For Craig Francis and Rick Miller, the creative team behind the multi-media stage spectacle that was last year’s 20,000 Leagues Under the Sea and that returned for this year’s The Jungle Book, currently onstage at Asolo Repertory Theatre, the audience is never guaranteed. The theater world must be increasingly cognizant of the amount and availability of content available on the small screen at home and, especially for the young, give them a real reason to leave Netflix behind and hit the playhouse. For Francis and Miller, this means fully embracing the stage for all it is—cheap tricks and all—but pushing them to new heights all the same. “Our artistic world needs to keep evolving,” says Miller, and Francis agrees: “We’re creating something that can only be watched in the theater.”

MOWGLI (ACTOR LEVIN VALAYIL) STARES DOWN THE FEARSOME SHERE KHAN (MIRIAM FERNANDES). T

Just as they took audiences through the ocean depths alongside Captain Nemo without bringing a drop of water to the stage, so will the pair transport audiences to the jungles of India, where the story of Mowgli, Baloo, Bagheera and Shere Khan unfolds, without a single leaf touching the stage. “We are really trying to convey the sense of scale, the sounds, almost the smells of the jungle,” says Miller, “but just through theatrical means.” This means digging through the theater’s bag of tricks and pulling out all the stops. Sets imply more than they are, hinting at unseen and uncharted territory. Shadowplay and video projections augment the efforts of a bare-bones cast, creating an epic scale as the sparse cast of four seamlessly adopts one character after another, embodying at once a wolf, then a monkey, then a bear, then a tiger or a snake or even a blustering bully of a man. It’s a masterclass in physicality, and a timely reminder of one of the true delights of the stage. And under the guiding hands of Francis and Miller, the madness comes together to create something far more than the sum of its parts.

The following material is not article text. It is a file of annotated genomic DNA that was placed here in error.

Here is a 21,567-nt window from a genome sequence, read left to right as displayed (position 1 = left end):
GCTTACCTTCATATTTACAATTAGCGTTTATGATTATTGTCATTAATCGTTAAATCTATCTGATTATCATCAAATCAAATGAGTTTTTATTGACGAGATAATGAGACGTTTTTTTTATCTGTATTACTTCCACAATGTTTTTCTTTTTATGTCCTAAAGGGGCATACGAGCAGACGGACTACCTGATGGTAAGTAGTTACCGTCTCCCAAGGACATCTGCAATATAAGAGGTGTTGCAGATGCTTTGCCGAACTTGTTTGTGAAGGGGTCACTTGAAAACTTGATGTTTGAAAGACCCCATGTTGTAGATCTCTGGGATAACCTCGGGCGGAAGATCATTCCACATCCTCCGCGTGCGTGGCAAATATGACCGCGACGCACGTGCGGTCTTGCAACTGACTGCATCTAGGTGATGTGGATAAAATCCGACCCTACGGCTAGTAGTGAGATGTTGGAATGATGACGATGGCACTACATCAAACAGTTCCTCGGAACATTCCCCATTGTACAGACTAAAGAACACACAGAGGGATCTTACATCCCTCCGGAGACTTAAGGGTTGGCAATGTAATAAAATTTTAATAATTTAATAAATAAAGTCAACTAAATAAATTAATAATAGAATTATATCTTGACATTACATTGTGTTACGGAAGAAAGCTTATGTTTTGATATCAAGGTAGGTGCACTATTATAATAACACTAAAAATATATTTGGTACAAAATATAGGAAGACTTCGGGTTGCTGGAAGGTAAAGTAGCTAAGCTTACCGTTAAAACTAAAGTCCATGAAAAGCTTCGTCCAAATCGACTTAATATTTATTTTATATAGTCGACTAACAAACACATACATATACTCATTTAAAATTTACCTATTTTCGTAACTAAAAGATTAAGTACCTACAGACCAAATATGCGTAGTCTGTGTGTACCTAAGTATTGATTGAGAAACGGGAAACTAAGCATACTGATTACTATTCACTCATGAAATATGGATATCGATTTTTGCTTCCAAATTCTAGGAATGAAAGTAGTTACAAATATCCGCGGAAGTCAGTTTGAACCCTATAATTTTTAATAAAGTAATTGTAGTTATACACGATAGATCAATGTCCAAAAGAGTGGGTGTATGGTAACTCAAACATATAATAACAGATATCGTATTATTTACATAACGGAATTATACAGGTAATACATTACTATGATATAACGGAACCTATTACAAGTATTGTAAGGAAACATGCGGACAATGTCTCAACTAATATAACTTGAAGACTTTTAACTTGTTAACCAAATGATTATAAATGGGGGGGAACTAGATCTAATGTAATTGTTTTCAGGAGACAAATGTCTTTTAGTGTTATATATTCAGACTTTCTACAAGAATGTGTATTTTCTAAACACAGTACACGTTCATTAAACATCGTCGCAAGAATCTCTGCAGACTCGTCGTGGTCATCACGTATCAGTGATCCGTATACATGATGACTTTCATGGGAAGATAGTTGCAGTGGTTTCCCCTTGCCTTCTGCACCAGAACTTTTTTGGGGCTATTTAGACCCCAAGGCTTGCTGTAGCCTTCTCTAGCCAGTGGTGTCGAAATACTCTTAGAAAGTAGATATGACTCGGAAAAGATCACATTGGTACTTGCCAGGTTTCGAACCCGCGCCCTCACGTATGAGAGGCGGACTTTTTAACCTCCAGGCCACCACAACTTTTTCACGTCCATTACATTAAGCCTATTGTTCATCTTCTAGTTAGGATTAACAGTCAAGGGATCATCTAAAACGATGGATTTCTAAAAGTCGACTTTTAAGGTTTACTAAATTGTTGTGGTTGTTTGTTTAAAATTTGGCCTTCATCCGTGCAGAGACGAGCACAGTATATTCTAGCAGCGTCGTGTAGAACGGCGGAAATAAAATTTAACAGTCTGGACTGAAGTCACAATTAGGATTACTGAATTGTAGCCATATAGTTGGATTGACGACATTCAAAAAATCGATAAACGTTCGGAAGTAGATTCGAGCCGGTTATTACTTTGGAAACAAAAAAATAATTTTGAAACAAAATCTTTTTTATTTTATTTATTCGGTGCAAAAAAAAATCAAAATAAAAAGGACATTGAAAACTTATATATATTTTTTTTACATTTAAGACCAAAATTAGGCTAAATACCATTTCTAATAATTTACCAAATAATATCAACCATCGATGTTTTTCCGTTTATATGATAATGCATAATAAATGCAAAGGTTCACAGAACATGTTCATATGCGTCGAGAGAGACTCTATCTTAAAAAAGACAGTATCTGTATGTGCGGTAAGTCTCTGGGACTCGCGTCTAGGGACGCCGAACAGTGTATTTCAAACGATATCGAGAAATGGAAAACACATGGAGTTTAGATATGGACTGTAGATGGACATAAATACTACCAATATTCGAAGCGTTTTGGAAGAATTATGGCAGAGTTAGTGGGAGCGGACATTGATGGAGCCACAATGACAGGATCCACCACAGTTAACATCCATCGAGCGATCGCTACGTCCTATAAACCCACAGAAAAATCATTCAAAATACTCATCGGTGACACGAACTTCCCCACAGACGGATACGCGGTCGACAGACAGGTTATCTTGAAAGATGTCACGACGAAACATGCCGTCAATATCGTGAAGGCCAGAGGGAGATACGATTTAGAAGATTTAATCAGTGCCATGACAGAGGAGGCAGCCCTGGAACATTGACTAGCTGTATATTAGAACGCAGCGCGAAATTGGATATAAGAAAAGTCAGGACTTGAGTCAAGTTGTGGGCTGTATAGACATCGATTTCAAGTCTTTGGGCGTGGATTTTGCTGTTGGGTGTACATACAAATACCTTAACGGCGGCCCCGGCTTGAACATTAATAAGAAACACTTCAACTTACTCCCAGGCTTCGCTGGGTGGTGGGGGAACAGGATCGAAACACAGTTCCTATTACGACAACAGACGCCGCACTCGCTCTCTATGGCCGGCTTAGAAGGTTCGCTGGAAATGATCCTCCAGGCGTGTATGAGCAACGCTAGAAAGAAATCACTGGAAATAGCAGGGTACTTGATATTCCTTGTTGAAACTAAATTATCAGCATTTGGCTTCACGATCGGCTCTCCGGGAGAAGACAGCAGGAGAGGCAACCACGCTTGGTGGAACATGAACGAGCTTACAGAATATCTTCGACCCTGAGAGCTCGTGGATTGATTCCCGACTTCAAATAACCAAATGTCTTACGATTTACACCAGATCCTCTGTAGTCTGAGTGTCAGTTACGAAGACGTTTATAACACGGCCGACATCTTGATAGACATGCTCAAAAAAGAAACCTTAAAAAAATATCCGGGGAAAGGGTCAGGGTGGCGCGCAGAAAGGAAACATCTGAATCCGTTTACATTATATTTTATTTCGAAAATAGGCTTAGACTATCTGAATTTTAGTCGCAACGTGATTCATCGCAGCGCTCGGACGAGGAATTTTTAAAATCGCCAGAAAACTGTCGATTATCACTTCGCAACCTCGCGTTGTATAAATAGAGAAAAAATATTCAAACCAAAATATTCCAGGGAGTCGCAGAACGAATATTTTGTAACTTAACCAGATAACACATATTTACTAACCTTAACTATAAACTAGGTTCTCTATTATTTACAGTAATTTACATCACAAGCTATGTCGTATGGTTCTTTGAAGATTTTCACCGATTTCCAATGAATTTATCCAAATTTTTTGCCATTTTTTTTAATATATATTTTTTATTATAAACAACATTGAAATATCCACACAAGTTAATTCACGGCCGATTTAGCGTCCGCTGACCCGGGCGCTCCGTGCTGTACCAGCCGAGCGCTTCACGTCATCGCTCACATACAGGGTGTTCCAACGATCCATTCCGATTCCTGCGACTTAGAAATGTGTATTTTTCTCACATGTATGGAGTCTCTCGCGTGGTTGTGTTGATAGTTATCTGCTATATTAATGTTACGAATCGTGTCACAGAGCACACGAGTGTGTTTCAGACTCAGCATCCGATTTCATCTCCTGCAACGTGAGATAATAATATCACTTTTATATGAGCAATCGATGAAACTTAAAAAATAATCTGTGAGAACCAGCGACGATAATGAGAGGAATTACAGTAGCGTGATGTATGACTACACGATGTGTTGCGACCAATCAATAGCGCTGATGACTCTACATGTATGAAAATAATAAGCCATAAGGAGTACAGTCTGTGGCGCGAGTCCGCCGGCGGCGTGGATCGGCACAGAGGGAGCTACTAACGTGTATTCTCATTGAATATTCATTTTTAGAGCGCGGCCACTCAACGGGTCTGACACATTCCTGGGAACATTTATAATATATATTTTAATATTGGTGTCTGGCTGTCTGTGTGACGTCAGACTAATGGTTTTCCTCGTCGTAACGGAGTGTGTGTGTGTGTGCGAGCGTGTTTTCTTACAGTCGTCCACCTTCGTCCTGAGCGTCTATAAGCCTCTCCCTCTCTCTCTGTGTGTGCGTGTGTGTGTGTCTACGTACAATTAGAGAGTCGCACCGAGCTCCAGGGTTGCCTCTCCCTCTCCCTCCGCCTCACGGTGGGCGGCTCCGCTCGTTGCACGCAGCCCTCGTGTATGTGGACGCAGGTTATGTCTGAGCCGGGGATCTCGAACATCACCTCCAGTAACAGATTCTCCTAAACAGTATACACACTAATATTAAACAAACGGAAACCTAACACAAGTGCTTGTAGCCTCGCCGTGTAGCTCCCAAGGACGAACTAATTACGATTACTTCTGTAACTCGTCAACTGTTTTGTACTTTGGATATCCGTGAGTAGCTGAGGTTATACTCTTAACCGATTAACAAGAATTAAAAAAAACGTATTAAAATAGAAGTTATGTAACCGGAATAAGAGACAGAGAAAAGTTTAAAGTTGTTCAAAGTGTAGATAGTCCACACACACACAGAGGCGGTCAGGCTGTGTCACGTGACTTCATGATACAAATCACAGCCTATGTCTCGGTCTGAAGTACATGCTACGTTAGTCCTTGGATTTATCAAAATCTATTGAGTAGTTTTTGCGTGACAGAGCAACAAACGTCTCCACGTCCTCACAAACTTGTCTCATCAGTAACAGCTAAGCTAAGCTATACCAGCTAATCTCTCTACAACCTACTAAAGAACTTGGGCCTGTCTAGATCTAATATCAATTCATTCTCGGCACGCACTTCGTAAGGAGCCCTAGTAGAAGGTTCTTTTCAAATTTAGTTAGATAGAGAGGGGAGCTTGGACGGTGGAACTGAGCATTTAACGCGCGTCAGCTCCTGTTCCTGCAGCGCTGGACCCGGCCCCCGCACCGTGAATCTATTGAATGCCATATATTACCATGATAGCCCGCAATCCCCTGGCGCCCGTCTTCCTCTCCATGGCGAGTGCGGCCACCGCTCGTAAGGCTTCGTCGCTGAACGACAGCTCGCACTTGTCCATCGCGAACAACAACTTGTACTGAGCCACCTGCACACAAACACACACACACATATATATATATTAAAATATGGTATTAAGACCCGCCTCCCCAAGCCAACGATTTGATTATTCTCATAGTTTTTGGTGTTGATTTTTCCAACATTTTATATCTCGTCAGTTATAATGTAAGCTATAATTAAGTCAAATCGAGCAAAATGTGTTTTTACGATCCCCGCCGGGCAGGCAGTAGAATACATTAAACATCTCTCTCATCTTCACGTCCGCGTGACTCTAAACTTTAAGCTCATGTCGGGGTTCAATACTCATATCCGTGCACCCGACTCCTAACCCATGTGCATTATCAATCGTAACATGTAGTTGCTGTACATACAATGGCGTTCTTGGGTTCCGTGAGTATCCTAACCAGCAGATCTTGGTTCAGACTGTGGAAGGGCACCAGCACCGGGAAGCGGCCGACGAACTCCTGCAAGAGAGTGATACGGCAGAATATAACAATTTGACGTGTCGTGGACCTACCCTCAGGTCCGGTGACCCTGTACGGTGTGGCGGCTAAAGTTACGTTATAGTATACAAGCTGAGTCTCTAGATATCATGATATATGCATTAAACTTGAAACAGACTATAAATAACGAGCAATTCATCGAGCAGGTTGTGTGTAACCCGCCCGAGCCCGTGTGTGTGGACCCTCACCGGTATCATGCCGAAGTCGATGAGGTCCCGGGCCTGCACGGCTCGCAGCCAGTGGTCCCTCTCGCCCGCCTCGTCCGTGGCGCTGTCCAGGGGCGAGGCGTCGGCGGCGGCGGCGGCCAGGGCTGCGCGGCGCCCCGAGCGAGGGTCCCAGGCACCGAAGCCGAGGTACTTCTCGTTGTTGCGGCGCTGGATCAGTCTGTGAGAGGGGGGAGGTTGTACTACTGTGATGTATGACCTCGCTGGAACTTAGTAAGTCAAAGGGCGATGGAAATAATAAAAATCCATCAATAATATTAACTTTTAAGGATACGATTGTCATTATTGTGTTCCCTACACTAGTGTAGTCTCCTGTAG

“In a way, we’re lying,” admits Miller. “But the wonderful thing about theater is you’re asking the audience to jump into it and to buy that untruth, so they can experience something heightened and walk out feeling different."

THE CAST FLANKS CREATORS CRAIG FRANCES AND RICK MILLER. PHOTOGRAPHY BY GARY SWEETMAN.